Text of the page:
St. Cloud State and Minnesota Crookston announced Tuesday they are dropping their NCAA Division II football programs, with the recently completed season the last to be played at each school.

In a statement, St. Cloud State President Robbyn Wacker said the move will address both a budget shortfall and the school’s struggles to comply with federal Title IX regulations. SCSU also will cut men’s and women’s golf, and it will add men’s soccer.

A statement released by Minnesota Crookston cited the school’s inability to fund football facilities, scholarships, staffing and student-athlete development.

“Without substantial and ongoing financial investment … the football program cannot be maintained, let alone improve competitively,’’ the statement read.

Minnesota Crookston went 0-11 last season and is 2-64 since 2014. St. Cloud State was 4-7 last season, but the Huskies reached the NCAA Division II quarterfinals in 2013 and have finished above .500 in 10 of the past 12 seasons.

Both schools play in the Northern Sun Intercollegiate Conference, which issued a statement Tuesday saying they “remain vital members of our conference.’’

SCSU spokesman Adam Hammer said the decision to end a football program founded in 1919 was made by Wacker and athletic director Heather Weems. Neither woman was available for an interview Tuesday. According to Hammer, the changes will address an athletic department budget deficit which has grown to $1.6 million over the past four years as well as a recent federal court ruling that found the athletic department was not complying with Title IX.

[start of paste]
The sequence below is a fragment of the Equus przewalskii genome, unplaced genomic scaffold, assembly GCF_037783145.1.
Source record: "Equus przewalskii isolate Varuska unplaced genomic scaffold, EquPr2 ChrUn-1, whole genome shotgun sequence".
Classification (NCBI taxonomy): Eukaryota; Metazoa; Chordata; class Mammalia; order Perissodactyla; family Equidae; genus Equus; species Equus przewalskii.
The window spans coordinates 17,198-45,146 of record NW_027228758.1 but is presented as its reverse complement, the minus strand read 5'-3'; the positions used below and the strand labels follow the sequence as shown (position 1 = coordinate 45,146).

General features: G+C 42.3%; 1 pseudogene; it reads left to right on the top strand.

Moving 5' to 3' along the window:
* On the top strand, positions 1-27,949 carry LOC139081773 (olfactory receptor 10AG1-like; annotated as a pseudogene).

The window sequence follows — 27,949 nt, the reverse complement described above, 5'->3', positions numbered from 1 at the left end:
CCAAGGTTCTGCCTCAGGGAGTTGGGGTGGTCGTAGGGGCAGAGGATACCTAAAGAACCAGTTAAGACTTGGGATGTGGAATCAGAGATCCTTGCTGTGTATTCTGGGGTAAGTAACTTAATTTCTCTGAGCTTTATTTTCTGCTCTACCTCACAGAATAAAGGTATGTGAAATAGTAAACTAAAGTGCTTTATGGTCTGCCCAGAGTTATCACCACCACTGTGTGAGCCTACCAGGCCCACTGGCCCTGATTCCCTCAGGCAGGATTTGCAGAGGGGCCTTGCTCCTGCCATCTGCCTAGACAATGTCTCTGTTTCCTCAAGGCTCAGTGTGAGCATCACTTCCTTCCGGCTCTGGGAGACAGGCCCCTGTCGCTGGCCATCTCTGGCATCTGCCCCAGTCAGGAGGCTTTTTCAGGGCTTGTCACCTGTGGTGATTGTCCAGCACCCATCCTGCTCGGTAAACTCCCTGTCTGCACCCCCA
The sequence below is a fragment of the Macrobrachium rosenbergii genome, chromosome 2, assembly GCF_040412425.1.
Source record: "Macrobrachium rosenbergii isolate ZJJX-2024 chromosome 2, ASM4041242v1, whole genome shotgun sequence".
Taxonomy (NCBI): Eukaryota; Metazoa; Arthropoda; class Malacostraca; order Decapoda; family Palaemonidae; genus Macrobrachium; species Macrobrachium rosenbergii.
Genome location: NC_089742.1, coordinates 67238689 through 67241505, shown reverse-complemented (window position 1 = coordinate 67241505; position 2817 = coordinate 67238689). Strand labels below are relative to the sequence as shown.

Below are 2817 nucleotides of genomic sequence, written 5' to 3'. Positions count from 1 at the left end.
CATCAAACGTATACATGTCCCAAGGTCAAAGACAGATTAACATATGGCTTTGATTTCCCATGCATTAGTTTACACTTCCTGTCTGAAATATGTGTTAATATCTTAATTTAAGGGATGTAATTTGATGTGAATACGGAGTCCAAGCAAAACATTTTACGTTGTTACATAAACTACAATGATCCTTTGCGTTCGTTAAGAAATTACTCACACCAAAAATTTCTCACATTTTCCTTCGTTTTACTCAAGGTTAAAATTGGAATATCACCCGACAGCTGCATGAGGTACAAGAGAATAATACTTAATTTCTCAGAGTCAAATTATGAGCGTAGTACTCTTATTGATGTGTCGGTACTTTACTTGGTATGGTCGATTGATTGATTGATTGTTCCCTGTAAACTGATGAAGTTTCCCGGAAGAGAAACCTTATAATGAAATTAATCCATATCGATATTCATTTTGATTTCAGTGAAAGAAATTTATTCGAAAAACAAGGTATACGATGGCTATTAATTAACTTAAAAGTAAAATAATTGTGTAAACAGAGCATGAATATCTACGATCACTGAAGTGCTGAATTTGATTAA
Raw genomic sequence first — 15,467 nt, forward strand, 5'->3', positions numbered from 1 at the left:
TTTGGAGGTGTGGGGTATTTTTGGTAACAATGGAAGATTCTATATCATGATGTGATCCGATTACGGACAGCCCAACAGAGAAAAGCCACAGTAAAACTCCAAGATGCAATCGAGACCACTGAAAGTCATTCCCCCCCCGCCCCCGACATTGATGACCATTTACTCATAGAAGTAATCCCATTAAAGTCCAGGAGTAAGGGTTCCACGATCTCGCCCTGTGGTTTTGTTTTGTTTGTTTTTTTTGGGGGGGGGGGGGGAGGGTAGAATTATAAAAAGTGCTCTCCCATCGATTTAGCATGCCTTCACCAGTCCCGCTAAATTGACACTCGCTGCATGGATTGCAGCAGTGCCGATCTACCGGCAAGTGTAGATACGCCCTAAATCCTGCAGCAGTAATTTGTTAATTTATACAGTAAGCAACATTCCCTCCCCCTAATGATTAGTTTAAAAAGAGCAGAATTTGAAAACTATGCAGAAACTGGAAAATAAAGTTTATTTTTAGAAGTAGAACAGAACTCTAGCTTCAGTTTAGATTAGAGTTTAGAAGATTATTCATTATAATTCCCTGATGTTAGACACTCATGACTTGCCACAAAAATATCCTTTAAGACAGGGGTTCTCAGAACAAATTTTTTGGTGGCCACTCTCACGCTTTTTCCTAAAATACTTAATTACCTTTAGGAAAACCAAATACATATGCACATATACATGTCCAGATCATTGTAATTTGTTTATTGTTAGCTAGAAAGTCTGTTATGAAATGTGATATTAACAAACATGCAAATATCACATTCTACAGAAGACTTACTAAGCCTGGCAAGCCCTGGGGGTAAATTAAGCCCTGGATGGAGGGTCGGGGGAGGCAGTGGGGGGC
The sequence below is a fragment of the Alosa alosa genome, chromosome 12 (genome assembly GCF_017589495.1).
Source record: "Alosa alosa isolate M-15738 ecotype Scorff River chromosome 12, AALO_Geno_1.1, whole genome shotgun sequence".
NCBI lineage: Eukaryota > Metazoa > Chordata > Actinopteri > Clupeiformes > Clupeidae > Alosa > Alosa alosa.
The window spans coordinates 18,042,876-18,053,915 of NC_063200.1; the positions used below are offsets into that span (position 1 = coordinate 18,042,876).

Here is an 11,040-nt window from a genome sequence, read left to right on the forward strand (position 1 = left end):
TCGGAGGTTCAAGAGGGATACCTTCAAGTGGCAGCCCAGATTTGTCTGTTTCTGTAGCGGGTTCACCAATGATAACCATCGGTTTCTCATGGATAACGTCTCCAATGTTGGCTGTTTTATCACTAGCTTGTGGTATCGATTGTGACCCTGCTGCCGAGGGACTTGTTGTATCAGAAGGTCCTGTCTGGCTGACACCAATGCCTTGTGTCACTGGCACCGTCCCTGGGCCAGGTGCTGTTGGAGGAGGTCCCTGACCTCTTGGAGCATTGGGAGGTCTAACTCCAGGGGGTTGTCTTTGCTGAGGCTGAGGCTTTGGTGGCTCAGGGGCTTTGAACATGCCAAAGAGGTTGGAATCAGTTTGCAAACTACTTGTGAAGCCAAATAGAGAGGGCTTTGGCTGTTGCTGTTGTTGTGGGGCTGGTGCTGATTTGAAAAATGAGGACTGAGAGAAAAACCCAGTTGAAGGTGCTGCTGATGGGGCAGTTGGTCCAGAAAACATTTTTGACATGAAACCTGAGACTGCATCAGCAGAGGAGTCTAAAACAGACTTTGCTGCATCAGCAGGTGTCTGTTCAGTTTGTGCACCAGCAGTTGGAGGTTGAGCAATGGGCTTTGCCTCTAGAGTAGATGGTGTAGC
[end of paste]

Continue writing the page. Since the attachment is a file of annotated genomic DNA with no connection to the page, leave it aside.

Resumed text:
That 1972 law prohibits gender discrimination in educational programs or activities that receive federal funds. The school cut six sports in 2016, prompting a lawsuit claiming a Title IX violation. U.S. District Court Judge John Tunheim ordered SCSU in August to “take immediate steps’’ to provide equal opportunity to its women athletes.

With football and golf out, and soccer in, St. Cloud State will save $1.2 million a year, Hammer said. The savings will be reinvested into athletics and elsewhere at the school, he said. Hammer said the school’s athletic budget was roughly $10.5 million.

“We looked at every option that we possibly could. This is what made the most sense for the university,” Hammer said.

“The U didn’t want to cut programs. We had to.’’

Donald Chance Mark Jr., the lawyer who represented 10 recent St. Cloud State women athletes who won that lawsuit, took issue with that assertion. He called the decision to eliminate football “deplorable” and said it would be “absolutely ridiculous’’ to suggest that football is being cut because of the August court decision.

During the federal trial a year ago, Mark said an expert testified that SCSU could achieve Title IX compliance by adding one women’s sport.

“You don’t gain by cutting sports,” Mark said. “When you cut sports, you’re also cutting revenue. … If you add a sport, you’re not only adding equality, you’re adding income.”